Conjunctivitis is often an infection caused by a virus or bacteria, though it may also be caused by an allergy.

Sometimes known as pinkeye, the meaning of conjunctivitis is inflammation of the conjunctiva, which is the membrane (or thin skin) on the inside of the eyelid.

It happens when the blood vessels of the sclera (the white of the eye) become dilated, giving us that red-eyed appearance.


Blepharitis is a common eye condition, estimated to account for around 5% of eye-health-related GP visits.

This condition causes inflammation of the eyelids. This can either be anterior blepharitis, inflammation at the base of the eyelid and can be caused by bacteria like staphylococci, or seborrhoeic dermatitis, or posterior blepharitis, an inflammation of the meibomian glands, which help to produce tears.

Golden Eye® 

Community pharmacist, Gurpreet Kular notes further: “Eye complaints, such as conjunctivitis, blepharitis and styes can be uncomfortable, unsightly, and painful, so I can understand the distress that some of my patients can go through.

“Thankfully, on the other hand, they are also very common and easily treatable, so it doesn’t have to be such a pain.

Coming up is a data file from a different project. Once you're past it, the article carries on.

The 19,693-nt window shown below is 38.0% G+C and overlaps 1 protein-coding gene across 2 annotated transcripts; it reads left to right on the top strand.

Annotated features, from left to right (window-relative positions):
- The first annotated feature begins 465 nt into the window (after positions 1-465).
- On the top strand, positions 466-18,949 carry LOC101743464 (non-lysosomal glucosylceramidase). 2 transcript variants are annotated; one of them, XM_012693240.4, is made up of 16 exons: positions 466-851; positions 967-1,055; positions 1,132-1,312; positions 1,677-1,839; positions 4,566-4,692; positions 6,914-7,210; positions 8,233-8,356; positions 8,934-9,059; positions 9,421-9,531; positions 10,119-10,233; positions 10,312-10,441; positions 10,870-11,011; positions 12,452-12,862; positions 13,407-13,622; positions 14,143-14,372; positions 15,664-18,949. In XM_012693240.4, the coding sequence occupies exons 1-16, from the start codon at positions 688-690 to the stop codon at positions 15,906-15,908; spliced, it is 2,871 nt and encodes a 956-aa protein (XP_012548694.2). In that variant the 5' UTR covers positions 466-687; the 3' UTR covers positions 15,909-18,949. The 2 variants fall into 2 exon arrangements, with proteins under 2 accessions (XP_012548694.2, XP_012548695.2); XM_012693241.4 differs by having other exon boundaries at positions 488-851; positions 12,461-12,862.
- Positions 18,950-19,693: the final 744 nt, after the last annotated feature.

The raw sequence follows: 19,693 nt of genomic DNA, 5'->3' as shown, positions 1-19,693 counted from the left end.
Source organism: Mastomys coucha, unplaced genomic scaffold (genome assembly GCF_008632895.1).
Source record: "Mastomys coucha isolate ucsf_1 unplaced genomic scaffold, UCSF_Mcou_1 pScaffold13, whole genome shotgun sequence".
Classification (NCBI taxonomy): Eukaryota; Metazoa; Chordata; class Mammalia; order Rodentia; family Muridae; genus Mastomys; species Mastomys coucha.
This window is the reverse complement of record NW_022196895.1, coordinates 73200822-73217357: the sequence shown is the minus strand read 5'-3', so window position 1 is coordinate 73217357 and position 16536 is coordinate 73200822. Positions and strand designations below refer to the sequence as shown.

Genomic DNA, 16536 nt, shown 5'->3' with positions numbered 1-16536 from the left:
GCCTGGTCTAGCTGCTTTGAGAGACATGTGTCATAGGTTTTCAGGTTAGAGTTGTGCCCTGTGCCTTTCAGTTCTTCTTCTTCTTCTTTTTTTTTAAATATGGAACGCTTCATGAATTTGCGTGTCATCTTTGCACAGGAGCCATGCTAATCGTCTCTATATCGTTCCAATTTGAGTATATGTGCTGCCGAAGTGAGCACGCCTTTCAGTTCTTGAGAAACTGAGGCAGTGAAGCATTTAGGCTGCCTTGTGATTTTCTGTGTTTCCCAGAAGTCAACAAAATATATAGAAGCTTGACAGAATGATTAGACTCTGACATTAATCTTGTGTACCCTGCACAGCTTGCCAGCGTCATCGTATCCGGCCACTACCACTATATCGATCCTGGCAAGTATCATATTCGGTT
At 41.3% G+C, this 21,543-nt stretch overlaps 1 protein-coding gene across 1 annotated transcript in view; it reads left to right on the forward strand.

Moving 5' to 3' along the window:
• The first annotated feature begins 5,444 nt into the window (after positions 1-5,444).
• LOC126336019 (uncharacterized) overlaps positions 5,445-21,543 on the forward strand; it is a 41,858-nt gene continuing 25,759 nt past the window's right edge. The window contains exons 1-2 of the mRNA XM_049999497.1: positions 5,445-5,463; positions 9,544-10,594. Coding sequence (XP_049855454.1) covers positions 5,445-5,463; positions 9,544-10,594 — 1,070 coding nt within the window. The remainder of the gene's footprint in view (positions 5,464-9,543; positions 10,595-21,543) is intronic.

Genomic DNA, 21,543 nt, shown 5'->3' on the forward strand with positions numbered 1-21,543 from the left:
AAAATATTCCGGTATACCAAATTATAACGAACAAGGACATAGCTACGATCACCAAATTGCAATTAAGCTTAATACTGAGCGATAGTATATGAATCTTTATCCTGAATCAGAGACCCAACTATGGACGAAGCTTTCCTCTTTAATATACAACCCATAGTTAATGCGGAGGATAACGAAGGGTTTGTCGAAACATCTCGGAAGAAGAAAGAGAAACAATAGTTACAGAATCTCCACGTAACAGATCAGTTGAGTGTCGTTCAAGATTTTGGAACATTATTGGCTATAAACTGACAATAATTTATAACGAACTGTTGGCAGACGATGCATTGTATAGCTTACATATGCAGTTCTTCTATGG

A formulation containing propamidine isetionate is advisable to seek as it is a disinfectant and also has antifungal properties.”

Golden Eye®, which contains propamidine isetionate is a pharmacy-only brand for eyes, which is available without prescription and has several different products to help get your eyes feeling healthy again.

Gurpreet Kular adds:  “Propamidine works by stopping bacteria from growing and multiplying, which controls the numbers of bacteria causing an infection.”

Propamidine is considered to be the first-line alternative to topical antibiotic treatments. A comment from a GP in a 2010 issue of British Journal of General Practice suggested a preference for propamidine isetionate in some circumstances.

Note to readers:

Golden Eye® produce a range of three topical eye products for superficial eye infections.

Golden Eye® Eye Drops (propamidine isethionate) and Golden Eye® Eye Ointment (dibrompropamidine isethionate) are for conjunctivitis (red eye), styes and blepharitis (infection of the lid margins and eye follicles), while Golden Eye® Eye Ointment is also for styes. These products contain antiseptics (not antibiotics) which help to stop bacteria from growing and multiplying. Always read the label.

Golden Eye® Antibiotic Eye Ointment contains the antibiotic chloramphenicol. This product is intended for acute bacterial conjunctivitis. It should be reserved for acute infection to limit the spread of bacterial resistance to antibiotics (antibiotic resistance, for short). Always read the label.


1 https://www.nhs.uk/conditions/allergies/ 

2 Channa R, Zafar SN, Canner JK, Haring RS, Schneider EB, Friedman DS. Epidemiology of Eye-Related Emergency Department


4 https://www.netdoctor.co.uk/medicines/eye- care/a7886/golden-eye-drops-and-ointment-propamidine/